4. Dolls was lovely. I remember seeing that in the theater, back in 2002 I guess. I’d been trying to remember the name of that film — I keep remembering the final springtime scene and not knowing where it’s from.

    Sita is great too, I watched that when Nina Paley was offering it through bittorent and voluntary donation. Glad to see it’s been distributed a little more formally. It took us a few nights to make it through for some reason but we enjoyed doing it.

    Comment by Josh K-sky | August 1, 2011

  5. We saw two films this week, largely because they were going to be cycled off of On Demand.

    First we watched “It’s Kind of a Funny Story.” In fact, it wasn’t a funny story at all. Indeed, it was white upper middle class whining bullshit–the kid is depressed and suicidal because of a “Jesse’s girl” problem? Come on. I call bullshit. And the new love interest is committed for a month for the most superficial cuts? They won’t even leave scars! I get that teenage “depression” and the search for authenticity is a story as North American and old as Holden Caulfield, but this was crap. Perhaps had we gotten rid of the two kids and focused on Bobby, his posse and the fat girl (who, as befits a fat dark haired girl in a white movie, does not appear to have a name) it would have been significantly better. The kid and Julia Robert’s niece should have jumped off the hospital roof and spared us an hour and a half of their weak shit. Even weaker shit: a lyric-less, piano based version of “Where is my mind?” I guess, at best, the movie reminded us that we liked Broken Social Scene, who we haven’t listened to in quite some time. Okay: the Queen performance was pretty good.

    Second we watched “Splice.” I’m pretty sure I saw this when it was called “Species.” More weak shit. Unethical scientists make a transgenic humanoid organism. Turns out they are also bad parents. Their abuse transforms the transgenic humanoid organism into a murderous monster. But–wait for it–the REAL monster is Sarah Polley who decides to carry the product of the transgenic humanoid organism’s rape of her to term and sell it for a shitload of cash all in the name of science. More weak shit.

    Comment by Craig McFarlane | August 1, 2011

  6. What did you see this come


    Comment by Josh Malbin | August 1, 2011

  7. Yeah, that’s google voice recognition in a noisy airport gate.

    Thanks for curing my desire to see Splice, craig.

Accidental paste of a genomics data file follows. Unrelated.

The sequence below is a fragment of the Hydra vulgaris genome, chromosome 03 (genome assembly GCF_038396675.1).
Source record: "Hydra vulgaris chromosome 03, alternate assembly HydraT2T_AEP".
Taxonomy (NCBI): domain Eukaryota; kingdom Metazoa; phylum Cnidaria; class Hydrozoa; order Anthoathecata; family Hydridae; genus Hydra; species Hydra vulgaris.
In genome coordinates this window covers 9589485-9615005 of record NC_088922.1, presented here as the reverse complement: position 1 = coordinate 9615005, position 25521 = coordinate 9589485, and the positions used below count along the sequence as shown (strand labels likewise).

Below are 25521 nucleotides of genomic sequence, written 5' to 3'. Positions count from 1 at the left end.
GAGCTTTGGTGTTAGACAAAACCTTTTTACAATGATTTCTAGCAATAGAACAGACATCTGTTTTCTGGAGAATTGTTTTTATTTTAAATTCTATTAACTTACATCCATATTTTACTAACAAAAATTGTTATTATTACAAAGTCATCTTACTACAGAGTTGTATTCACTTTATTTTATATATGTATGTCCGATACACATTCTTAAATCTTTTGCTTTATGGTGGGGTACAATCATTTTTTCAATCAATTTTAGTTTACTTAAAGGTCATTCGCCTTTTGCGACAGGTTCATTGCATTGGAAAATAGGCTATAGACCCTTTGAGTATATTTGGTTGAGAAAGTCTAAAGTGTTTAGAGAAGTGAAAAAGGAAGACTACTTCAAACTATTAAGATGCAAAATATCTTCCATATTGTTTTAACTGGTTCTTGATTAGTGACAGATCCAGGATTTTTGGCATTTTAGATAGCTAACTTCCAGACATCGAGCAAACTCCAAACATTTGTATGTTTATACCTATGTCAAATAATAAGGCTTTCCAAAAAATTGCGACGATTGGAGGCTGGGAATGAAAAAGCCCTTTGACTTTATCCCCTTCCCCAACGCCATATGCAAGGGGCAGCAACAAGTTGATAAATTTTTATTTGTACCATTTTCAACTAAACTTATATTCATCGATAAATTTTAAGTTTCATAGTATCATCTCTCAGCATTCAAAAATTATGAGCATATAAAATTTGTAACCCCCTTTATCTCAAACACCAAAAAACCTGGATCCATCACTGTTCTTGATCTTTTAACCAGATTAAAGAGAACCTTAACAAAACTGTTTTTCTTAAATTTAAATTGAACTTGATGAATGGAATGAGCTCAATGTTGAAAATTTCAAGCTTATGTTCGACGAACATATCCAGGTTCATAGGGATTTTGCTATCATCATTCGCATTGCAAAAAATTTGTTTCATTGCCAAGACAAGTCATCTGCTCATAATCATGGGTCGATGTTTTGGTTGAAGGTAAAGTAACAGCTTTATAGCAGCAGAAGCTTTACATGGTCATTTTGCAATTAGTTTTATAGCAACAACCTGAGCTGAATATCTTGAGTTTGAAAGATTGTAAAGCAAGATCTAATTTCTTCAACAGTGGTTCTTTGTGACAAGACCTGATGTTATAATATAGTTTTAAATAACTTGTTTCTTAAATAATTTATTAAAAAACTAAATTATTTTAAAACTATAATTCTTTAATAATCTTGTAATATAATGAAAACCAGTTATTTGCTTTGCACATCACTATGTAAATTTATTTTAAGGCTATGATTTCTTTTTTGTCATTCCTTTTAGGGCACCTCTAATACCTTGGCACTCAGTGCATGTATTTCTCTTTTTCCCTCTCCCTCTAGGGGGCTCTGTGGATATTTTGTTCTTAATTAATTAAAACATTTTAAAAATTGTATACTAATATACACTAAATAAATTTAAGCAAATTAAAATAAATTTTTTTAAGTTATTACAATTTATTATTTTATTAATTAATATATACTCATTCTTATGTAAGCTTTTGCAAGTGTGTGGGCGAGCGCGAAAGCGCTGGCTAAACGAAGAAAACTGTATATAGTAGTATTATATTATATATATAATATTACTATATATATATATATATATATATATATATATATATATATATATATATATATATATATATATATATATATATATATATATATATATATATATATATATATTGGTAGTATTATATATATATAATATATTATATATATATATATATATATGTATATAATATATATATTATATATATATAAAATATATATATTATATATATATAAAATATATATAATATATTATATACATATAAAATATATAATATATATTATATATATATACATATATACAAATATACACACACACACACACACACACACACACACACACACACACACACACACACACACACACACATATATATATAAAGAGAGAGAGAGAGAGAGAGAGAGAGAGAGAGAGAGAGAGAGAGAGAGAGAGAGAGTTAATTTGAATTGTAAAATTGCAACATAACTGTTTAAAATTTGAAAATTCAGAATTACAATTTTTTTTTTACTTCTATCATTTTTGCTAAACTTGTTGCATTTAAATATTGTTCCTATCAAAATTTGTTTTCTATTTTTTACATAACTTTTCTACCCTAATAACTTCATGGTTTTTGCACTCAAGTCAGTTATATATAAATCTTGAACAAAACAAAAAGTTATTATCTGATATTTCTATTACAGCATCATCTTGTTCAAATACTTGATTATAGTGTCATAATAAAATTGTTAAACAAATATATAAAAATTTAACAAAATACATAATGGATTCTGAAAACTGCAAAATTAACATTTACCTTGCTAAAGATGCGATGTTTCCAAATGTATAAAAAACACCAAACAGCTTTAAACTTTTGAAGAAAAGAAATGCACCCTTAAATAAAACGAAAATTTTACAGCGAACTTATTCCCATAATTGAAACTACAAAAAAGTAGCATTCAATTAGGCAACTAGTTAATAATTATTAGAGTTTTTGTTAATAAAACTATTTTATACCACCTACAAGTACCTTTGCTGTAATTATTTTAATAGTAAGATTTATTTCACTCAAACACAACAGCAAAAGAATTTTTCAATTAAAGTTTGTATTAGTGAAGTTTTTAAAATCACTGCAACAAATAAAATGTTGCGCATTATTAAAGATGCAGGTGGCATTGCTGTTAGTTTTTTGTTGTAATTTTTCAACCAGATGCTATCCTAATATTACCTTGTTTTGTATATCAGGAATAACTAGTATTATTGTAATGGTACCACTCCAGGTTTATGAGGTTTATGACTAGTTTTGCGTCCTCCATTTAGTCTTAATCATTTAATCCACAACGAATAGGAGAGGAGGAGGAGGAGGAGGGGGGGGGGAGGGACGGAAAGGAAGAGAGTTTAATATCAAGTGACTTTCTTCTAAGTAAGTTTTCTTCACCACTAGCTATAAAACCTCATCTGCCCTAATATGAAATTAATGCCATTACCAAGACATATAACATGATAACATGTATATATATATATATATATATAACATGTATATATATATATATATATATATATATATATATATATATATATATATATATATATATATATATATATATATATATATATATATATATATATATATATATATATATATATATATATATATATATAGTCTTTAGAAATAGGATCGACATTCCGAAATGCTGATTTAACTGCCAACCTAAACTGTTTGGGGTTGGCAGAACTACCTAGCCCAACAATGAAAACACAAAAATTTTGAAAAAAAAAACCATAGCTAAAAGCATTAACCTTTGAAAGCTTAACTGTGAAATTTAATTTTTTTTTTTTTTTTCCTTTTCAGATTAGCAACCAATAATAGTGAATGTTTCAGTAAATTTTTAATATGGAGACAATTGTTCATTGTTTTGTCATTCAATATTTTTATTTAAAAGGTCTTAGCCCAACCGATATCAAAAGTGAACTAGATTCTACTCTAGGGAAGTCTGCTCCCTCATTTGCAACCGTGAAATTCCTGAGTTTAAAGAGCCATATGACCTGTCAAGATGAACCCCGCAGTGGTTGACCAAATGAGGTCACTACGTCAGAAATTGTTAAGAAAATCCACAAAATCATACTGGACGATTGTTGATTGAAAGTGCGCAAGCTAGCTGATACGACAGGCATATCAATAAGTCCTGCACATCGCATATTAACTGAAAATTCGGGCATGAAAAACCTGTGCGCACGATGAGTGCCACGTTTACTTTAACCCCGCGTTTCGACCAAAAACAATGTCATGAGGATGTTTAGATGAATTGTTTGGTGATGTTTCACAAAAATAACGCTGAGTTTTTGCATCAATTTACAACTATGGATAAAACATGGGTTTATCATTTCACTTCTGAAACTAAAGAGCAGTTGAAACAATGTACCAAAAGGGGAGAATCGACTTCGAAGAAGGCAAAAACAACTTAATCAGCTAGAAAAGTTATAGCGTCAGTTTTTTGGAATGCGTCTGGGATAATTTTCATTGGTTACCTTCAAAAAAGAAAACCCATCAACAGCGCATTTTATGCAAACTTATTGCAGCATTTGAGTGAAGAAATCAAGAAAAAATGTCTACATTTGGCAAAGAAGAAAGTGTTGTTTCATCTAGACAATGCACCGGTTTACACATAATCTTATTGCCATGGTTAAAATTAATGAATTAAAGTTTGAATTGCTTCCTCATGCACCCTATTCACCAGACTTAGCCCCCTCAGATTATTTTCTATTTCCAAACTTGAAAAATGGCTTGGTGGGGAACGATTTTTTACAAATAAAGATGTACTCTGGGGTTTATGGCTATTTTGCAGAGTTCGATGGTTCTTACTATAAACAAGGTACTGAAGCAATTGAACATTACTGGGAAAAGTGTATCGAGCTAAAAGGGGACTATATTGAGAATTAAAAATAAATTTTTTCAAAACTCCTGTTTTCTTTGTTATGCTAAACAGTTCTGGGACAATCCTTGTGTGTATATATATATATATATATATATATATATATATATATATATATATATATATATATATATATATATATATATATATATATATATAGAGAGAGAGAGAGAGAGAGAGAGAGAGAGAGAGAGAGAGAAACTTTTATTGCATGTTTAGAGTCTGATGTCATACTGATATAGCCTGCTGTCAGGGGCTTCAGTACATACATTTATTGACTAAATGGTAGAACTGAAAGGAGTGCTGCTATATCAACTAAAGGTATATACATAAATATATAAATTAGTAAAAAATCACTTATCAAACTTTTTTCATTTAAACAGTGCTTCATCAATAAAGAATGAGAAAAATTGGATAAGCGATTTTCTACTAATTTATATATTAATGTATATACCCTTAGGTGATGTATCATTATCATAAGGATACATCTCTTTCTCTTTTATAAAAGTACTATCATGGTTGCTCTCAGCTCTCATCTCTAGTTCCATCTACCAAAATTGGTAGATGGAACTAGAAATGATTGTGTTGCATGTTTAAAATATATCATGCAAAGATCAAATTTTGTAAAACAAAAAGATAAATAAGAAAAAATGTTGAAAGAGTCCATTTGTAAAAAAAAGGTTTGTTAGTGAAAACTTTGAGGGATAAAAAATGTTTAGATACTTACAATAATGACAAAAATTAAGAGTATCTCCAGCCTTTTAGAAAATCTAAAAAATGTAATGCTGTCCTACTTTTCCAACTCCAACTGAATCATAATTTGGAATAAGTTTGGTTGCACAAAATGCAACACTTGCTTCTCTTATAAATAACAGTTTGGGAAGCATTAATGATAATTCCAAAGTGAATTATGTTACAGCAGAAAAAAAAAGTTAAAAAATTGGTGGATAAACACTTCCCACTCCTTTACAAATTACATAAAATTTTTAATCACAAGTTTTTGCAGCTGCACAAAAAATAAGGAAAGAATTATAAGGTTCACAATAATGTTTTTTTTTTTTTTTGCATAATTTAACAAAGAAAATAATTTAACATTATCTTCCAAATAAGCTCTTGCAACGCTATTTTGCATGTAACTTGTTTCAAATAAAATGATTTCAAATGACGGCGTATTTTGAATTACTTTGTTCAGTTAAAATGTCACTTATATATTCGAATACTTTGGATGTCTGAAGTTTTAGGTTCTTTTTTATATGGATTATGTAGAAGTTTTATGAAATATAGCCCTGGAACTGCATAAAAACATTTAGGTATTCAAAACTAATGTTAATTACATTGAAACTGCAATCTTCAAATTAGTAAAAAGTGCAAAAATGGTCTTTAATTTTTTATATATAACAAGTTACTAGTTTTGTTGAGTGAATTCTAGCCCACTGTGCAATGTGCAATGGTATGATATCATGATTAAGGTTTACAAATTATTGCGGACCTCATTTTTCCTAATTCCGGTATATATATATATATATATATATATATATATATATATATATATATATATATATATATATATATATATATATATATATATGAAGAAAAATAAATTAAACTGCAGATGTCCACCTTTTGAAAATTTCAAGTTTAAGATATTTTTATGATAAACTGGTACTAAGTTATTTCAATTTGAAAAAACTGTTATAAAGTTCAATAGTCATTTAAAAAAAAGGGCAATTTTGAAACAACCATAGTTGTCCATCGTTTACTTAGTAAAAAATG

Comment by Josh K-sky | August 1, 2011

  8. I went to the video store and rented Badlands, which was excellent and which brought me to True Completism with Terrence Malick. An initial thought: his 70s films and his more recent stuff are very different!

    Comment by Adam Kotsko | August 1, 2011

  9. In what is perhaps the most ridiculous thing I’ve ever read, Wikipedia reports the following with respect to the woman who played the humanoid transgenic organism: “To prepare for her role in Splice, Chanéac listened to The Cure and classical music.” For real? Given that she’s basically a Frankenstein monster for the 21st century, why not that? Why the fucking Cure and unspecific classical music? Carl Orff, I bet. The turd responsible for the movie (as writer and director) also unleashed “The Cube” on us. His crimes are many.

    Comment by Craig McFarlane | August 1, 2011

  10. Yeah, it was the obvious joke. I felt bad about making it, but then I made it.

    I watched Death Race. The original was better.

    Comment by Josh Malbin | August 1, 2011

  11. Two notes on the original:

    My writing partner’s uncle did the music. He was a music professor at UCLA. Corman called asking if he had any promising students who could do it, and he sent himself. (Immortalized in the very same mall that hosts the Academy Awards.)

    I saw it screened at the Egyptian in Hollywood. Quentin Tarantino was in the audience in exactly the manner described here. (It’s more descriptive in the full article.) David Carradine answered questions while looping his microphone cord repeatedly. Erm.

    Comment by Josh K-sky | August 1, 2011